Arts and Entertainment
By Bruce B. Brugmann
EVE STERRY, a pioneering conservationist on the peninsula for decades and the first woman to be elected to the Belmont City Council, died Jan. ll in De Soto, Texas. She was 91.
To my mind, Sterry was the model hometown conservationist and hellraiser for good causes of the l960s, the decade that started the process of "saving the bay" and "saving the peninsula" from the ravages of development and the local political establishments that rolled the process along on ball bearings.
Lois Hogle and author Wallace Stegner and the Committee for Green Foothills were saving the hills of the deep peninsula. Janet Adams, Gus Wright, and Gloria and Austin Clapp, with help from U.S.-representative-to-be Pete McCloskey, were leading the fight to stop Pacific Gas and Electric Co. from ramming huge overhead power lines through Woodside to the Stanford Linear Accelerator. Pat Barrentine and the Redwood City Civic Association were working to protect the salt flats. Lou Drake and Paul Goercke, up on the Brisbane hillside, were firing off missives to one and all in their fight to save San Bruno Mountain.
The air was crackling with the electricity of citizen outrage and action up and down the peninsula, and nowhere was the battle more heated and more important than in Belmont, which was the key mid-peninsula link for the dirt-hauling trucks that facilitated the destruction of the bay and the hills.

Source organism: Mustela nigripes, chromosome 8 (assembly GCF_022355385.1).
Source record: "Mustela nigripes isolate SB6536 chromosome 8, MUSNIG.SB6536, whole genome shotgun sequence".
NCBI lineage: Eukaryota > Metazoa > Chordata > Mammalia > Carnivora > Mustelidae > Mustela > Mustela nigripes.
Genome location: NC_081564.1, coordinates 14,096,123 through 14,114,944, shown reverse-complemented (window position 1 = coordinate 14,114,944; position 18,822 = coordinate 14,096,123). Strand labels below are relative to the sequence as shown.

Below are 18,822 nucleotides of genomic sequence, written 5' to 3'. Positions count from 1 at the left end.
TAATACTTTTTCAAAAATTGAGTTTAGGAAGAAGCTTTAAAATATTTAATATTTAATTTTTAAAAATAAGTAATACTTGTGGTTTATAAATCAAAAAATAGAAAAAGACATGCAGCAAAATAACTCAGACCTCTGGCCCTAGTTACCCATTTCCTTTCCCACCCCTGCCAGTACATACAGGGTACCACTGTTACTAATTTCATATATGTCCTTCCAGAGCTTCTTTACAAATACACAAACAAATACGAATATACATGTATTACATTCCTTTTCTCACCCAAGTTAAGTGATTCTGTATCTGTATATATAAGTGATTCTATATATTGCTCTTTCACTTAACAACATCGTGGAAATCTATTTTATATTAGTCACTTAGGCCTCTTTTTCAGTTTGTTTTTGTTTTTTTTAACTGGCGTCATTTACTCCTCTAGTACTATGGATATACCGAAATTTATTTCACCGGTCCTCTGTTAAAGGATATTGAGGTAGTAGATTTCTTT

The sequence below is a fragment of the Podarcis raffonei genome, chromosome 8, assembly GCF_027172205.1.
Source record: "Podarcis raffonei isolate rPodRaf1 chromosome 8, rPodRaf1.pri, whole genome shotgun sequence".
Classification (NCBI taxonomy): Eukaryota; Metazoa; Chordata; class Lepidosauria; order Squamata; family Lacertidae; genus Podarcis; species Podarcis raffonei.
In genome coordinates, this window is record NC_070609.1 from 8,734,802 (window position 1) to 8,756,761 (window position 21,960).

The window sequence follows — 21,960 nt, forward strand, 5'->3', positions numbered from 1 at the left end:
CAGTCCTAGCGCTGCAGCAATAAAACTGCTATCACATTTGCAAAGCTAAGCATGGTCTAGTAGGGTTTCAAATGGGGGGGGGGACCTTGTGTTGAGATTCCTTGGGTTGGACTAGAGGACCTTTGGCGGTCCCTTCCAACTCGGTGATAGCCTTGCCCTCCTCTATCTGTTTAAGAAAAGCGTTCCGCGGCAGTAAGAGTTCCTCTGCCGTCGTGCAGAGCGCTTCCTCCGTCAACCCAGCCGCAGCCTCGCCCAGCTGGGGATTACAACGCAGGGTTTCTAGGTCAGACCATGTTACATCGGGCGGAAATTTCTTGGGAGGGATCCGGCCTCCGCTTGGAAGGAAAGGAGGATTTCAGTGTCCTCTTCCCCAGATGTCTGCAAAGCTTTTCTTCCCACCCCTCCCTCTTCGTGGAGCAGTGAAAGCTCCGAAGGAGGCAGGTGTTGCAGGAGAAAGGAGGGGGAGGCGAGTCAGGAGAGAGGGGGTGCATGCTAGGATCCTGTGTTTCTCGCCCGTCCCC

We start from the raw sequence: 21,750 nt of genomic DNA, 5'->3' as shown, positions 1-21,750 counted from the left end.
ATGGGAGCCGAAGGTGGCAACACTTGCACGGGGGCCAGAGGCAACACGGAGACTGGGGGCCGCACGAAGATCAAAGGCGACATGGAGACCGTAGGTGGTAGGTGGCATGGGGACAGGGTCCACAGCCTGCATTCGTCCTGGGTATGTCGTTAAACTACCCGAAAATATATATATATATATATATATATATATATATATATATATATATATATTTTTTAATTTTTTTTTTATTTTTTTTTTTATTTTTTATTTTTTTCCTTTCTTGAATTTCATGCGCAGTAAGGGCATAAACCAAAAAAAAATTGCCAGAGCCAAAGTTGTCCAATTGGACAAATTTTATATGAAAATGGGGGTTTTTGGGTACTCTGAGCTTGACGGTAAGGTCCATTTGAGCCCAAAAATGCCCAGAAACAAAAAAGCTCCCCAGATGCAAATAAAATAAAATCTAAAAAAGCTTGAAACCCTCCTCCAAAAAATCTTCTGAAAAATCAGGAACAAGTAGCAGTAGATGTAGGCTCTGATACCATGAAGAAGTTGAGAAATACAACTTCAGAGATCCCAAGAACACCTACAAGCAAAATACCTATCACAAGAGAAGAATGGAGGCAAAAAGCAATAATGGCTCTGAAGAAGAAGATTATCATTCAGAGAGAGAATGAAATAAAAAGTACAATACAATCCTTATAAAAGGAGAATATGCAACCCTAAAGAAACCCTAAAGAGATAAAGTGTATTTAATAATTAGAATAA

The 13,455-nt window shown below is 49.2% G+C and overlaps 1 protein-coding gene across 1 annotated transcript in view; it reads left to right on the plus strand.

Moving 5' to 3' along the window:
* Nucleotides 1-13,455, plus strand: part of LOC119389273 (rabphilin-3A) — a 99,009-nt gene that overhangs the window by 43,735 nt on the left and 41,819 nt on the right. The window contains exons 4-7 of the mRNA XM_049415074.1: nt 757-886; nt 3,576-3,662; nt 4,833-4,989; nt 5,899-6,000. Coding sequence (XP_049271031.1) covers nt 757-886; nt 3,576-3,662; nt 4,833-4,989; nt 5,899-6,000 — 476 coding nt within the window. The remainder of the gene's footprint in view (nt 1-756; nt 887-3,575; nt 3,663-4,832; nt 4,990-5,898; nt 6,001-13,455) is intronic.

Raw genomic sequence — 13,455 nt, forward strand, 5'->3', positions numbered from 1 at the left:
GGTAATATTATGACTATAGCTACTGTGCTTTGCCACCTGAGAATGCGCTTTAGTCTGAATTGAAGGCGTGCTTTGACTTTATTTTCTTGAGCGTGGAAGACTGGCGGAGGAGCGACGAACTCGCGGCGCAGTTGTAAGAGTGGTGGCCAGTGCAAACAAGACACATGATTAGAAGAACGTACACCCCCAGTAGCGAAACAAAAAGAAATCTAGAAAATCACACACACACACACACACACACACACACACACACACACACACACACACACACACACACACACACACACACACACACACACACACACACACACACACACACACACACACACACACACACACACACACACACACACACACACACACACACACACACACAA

That was the stage for the emergence of Sterry and a tough little group she inspired called the Belmont Improvement Group (BIG). When I got to Belmont in January of l964, as a reporter for the old Redwood City Tribune, I found Sterry locked in battle with Mayor Wallace Benson, with his trademark cigar, and his allies who had kept the dirt-hauling trucks rolling down Ralston Avenue, night and day, for years.
At my first council meeting she got ahold of me and started filling me in on what was wrong with Belmont and what she and her group were doing to fix it. She loved to roll out the phrase "the double-gondola dirt-hauling trucks," which she pronounced with a derisive sneer. The trucks, she said, symbolized the destruction of Belmont and the peninsula. The developers were wrecking the hills by scooping out the dirt; then they were wrecking Ralston Avenue by using the street for the big trucks; then they were wrecking the bay by using the dirt as bay fill.